This summer, I will be participating in a program through a local community college called MERIT. MERIT is “a research-based, educator development program designed to help teachers bolster their curriculum with student-centered, technology-enhanced learning activities to motivate, challenge and inspire the diverse learners and leaders of the future” (McGriff, 2010).
Similar to many of the ideas in Tony Wagner’s book, I hope that this program will give me many 21st Century Learning tools to use in my classroom. Even though the program hasn’t started, we have already had to complete a few assignments showcasing some great online tools.
Here are a few of my favorite:
1. Google Tools: The Google for Educators Site shares ways you can use the numerous Google tools in your classroom. They also have several webinars and project ideas.
2. TED Videos: Take a look at some of these great videos. Using the search feature, teachers can find inspiring talks by riveting speakers to address almost any lesson.
3. YouTube Videos: Although many people are familiar with YouTube, I have found some great videos which can help spice up any lesson. Here one of my student’s favorite videos which I used to help teach slope intercept form:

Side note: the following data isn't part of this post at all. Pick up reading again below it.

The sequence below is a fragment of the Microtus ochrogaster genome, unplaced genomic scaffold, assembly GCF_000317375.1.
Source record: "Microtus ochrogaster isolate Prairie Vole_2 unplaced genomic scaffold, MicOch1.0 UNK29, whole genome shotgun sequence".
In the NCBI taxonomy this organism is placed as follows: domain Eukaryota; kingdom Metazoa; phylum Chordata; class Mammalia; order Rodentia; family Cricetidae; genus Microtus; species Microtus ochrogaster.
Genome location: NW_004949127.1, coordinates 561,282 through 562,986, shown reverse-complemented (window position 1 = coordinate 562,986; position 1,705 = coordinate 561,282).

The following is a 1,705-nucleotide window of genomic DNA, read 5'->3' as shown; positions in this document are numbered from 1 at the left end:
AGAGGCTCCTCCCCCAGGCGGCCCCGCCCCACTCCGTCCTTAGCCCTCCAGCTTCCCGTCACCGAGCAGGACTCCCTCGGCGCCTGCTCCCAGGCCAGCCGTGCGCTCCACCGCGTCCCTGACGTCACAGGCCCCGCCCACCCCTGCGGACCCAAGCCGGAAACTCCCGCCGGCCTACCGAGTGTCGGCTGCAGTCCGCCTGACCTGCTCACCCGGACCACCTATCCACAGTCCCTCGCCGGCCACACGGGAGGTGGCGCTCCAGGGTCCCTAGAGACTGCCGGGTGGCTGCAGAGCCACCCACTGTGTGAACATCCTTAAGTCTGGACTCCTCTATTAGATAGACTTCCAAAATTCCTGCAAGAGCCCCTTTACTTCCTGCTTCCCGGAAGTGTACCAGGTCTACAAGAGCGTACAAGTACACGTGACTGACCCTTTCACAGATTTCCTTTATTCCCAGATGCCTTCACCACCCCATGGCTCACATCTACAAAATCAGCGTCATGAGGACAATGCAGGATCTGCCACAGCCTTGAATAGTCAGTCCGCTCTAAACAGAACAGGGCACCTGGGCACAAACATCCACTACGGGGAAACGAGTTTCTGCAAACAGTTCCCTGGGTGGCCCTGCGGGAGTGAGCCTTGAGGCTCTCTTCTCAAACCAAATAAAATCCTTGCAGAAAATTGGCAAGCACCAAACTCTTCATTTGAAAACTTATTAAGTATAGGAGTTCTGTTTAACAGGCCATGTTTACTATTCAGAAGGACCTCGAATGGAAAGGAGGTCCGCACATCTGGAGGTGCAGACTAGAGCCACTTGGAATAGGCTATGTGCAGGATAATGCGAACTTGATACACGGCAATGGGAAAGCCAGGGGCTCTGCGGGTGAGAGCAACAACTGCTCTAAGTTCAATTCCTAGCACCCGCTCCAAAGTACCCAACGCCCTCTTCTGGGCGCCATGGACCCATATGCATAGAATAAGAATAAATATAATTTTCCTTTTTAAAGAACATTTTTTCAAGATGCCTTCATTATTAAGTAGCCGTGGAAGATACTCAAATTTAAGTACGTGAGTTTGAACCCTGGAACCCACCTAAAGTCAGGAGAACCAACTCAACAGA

4. Next Vista for Learning: Here is a great, advertisement-free, video collection for teachers! I love how the videos are pre-screed and many of the videos are created by students!
5. Edtopia: Edtopia is another great resource to use in the classroom. It has a great search engine so you can easily find any lesson, as well as a blog and information on “schools that work.”
6. Classroom 2.0: Classroom 2.0 is a great social network for teachers. Although teaching can sometimes be an isolating experience, this website makes it easy for you to collaborate with teachers all over the world!
7. Lessonopoly: Lessonopoly is another great resources for teachers because it includes lesson plans, classroom management strategies and is also supported by the former State Superintendent. Check it out!
8. Curriki: Similar to Lessonopoly, Curriki is a non-profit organization built to help teachers share effective lessons.
9. Twitter: Not only can Twitter be a great way to search for effective teaching techniques, but it could also be a great way to communicate with your students!
I hope you can find some of these tools useful! If you’re interested in the MERIT program, click here!
McGriff, S. (2010, November 30). Kci merit program 2011. Retrieved from http://sites.google.com/site/kcimeritprogram/